We want to address some rumors and be 100% clear we continue to protect your private messages with end-to-end encryption. pic.twitter.com/6qDnzQ98MP— WhatsApp (@WhatsApp) January 12, 2021
And WhatsApp has continually assured users that if they had already opted-out of data sharing with Facebook, their wishes would be respected. It told Ars Technica that the policy change was mostly prompted because of a push to work with businesses -- presumably as part of the platform’s plan to own online commerce. But the company has reiterated that, broadly speaking, there’s little for users to worry about, and that there’s nothing dystopian or malign going on.
Verification codes are currently delayed across several providers because so many new people are trying to join Signal right now (we can barely register our excitement). We are working with carriers to resolve this as quickly as possible. Hang in there.— Signal (@signalapp) January 7, 2021
Unfortunately, the way the changes were messaged -- with no option to disagree beyond shutting down your account -- has raised hackles around the world. BBC News reports that rival messaging apps like Signal and Telegram have seen surges of interest as people look for alternatives. On January 7th, Signal announced that it had slowed down the release of verification codes as “so many new people are trying to join Signal right now.”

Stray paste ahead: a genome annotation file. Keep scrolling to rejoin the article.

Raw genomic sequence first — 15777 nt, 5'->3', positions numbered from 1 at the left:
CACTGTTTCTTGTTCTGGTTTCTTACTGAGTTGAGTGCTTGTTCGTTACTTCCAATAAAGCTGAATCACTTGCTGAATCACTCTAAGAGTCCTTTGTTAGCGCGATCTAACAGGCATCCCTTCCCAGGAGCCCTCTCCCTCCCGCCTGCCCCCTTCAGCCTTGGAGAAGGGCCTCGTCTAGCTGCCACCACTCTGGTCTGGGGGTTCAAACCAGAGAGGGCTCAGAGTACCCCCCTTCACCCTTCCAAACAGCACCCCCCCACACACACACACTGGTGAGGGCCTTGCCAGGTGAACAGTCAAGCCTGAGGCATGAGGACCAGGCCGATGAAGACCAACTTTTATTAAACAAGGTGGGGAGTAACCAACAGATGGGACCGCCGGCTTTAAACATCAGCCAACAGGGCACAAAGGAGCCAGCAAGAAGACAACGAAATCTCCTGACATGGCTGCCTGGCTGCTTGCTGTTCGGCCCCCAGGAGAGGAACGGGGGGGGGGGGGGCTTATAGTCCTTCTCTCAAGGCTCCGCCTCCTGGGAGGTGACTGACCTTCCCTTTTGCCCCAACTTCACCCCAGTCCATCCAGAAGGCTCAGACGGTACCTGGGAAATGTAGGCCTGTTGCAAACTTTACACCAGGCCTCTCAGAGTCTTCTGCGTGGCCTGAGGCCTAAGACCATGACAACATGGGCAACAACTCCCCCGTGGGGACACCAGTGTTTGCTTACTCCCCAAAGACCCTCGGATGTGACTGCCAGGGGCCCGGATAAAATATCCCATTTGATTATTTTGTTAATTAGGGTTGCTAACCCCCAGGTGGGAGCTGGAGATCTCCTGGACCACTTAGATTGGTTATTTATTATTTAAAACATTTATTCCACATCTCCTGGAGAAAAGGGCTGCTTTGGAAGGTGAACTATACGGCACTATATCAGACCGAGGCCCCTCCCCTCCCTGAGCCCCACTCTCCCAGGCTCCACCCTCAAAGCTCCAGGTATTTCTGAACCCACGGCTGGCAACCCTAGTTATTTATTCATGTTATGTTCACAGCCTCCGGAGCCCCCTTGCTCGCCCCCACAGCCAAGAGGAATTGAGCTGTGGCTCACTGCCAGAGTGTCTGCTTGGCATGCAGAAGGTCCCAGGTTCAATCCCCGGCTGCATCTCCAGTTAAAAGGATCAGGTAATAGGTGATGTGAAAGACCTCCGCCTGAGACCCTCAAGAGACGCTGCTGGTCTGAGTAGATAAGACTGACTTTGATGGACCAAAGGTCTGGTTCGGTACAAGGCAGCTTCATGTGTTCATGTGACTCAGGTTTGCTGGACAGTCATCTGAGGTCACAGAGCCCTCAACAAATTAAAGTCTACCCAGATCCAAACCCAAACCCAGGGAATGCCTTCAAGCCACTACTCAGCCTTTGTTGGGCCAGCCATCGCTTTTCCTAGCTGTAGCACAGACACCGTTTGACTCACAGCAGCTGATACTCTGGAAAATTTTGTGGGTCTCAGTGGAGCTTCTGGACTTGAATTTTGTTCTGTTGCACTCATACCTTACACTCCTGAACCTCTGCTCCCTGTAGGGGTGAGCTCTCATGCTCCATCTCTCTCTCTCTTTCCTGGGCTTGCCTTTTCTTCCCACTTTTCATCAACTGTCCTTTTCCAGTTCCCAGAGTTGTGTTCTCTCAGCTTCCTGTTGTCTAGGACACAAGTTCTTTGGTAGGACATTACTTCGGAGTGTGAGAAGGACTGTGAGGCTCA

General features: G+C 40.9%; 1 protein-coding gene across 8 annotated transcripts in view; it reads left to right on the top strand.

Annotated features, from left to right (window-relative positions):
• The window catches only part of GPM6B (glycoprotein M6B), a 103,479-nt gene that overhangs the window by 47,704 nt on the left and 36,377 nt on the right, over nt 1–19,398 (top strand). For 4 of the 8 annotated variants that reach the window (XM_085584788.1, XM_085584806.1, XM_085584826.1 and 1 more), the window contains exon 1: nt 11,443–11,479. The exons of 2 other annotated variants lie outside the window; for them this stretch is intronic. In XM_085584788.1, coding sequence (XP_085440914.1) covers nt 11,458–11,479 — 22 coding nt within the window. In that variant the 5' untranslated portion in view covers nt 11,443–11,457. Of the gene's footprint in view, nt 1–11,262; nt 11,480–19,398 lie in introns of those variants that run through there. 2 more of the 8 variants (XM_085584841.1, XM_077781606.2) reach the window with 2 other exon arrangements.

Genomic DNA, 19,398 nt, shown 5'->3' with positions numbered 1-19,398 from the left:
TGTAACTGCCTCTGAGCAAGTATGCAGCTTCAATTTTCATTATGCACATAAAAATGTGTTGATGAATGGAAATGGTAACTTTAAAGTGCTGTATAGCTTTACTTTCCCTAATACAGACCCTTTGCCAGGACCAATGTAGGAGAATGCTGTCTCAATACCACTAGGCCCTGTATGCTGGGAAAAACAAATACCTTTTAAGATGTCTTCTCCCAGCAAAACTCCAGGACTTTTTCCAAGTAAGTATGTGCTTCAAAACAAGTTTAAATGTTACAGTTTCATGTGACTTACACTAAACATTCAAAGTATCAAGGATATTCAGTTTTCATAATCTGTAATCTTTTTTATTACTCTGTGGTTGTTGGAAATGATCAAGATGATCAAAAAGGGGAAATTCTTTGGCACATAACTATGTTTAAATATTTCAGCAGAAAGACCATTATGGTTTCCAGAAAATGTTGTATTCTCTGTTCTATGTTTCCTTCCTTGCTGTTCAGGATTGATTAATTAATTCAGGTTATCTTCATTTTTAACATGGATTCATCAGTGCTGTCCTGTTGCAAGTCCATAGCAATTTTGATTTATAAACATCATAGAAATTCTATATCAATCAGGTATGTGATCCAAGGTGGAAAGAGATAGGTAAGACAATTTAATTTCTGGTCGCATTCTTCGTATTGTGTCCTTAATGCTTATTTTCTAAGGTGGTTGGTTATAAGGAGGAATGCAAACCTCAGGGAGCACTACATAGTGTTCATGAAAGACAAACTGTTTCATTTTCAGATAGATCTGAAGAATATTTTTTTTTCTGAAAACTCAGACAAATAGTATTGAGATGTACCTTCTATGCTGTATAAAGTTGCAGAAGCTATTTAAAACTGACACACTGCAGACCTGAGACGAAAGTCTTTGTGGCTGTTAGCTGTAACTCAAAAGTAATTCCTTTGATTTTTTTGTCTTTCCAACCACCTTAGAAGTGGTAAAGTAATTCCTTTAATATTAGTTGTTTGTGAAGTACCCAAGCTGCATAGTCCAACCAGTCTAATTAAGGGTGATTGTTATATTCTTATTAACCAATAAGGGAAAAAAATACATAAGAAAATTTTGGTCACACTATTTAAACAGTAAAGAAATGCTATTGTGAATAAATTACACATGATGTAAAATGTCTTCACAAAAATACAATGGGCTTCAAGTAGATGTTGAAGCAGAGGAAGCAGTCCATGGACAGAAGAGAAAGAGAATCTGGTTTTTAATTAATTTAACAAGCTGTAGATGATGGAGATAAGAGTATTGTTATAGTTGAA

It’s not clear if this new intervention will be enough to reassure users that WhatsApp remains safe and secure for them to use. It’ll be interesting to see if the push away from the platform causes any sort of drop in the company’s user metrics over the next few months.